Jeep Meridian Driven — Can it trouble the Toyota Fortuner?
The term white-space is more often than not misused, but the 7-seater Jeep Meridian could genuinely find itself in one. The obvious rival is the segment emperor, the Toyota Fortuner, but that’s built on a ladder-frame unlike the monocoque of the Jeep Meridian. If you don’t option 4x4, the Fortuner is RWD while the Jeep Meridian, when not optioned with AWD, is a FWD. There are obvious pros and cons to the mechanical layout, which we will come to in a bit, but the point I’m trying to make is that, while both are technically SUVs, the Meridian and Fortuner are chalk-and-cheese.
Then there’s the sweet little gap that the demise of the Ford Endeavour has left for the Meridian to slot into. Endeavour buyers, if you recall, were those who wanted better dynamics and performance than the Fortuner; and wanted to distinguish themselves from the hordes of white Fortuners. It will not surprise anyone to see those buyers, left high and dry for a year now, hanging a hard left for Jeep showrooms. There finally is an alternative to the ubiquitous Fortuner, but is it a worthy rival?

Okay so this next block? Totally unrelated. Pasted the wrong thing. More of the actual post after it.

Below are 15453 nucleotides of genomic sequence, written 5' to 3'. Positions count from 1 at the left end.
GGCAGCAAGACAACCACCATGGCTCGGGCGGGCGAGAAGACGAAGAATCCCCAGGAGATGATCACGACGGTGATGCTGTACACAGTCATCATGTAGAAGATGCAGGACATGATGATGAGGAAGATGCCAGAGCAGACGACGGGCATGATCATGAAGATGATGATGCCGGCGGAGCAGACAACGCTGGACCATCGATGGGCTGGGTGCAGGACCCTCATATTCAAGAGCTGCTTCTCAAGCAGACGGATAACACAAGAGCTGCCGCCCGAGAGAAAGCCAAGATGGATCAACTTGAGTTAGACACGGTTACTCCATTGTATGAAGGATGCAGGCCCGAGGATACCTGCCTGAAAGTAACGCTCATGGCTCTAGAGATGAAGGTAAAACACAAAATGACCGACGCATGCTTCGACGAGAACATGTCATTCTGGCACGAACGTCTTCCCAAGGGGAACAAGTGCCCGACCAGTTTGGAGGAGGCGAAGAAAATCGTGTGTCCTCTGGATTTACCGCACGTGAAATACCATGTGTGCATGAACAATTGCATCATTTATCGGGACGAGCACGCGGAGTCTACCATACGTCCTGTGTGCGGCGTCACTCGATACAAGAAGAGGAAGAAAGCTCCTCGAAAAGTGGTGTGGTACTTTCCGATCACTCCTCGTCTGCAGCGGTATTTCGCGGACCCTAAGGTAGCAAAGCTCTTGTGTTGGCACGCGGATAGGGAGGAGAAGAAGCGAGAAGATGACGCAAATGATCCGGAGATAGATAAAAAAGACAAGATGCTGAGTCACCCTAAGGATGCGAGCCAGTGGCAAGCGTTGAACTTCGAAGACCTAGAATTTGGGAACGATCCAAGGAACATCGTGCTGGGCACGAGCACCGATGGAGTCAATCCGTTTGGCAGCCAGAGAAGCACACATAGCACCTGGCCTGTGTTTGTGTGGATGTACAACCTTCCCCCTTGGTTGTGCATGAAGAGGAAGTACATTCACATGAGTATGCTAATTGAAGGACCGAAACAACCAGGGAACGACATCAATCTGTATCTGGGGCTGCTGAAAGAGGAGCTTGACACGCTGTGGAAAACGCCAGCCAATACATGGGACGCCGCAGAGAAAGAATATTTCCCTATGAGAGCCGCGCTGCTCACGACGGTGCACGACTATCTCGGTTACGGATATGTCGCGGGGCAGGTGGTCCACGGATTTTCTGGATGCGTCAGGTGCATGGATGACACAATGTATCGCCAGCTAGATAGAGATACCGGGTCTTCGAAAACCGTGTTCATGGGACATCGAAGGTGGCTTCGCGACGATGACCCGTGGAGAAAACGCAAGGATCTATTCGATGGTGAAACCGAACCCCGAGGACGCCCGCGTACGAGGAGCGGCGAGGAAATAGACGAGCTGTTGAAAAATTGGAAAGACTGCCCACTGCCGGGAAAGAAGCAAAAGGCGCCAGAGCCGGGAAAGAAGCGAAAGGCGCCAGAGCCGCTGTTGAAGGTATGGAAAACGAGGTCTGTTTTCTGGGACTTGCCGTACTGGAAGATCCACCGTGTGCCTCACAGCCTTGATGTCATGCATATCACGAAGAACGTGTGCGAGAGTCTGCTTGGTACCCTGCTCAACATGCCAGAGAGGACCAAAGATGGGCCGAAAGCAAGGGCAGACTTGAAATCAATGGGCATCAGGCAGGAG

Styling of Jeep Meridian
Jeep — actually Stellantis folk — do not want you to view the Meridian through the prism of the Compass, but there’s no getting away from the Compass lineage. The nose has familiar Compass cues with the addition of buckets of chrome. The seven-slot Jeep grille has more of the shiny stuff that extends into the new full-LED headlamps giving it chrome eyebrows and eyeliner. The bumper is new, re-profiled for a better approach angle, and gets more chrome trim. It’s over on the profile where the changes are properly evident starting with the Meridian badging replacing Compass on the front doors and more blingy 18-inch wheels. Aft of the B-pillar everything is new with longer rear doors courtesy the 158mm added to the wheelbase and a more formal and upright rear end styling that’s on-brand with Jeep’s gigantic all-American SUV’s, the Grand Cherokee and Wagoneer. The slim taillamps are distinctive, even polarising, and are connected by a slab of chrome, while at the bottom of the bumper there’s more chrome trim.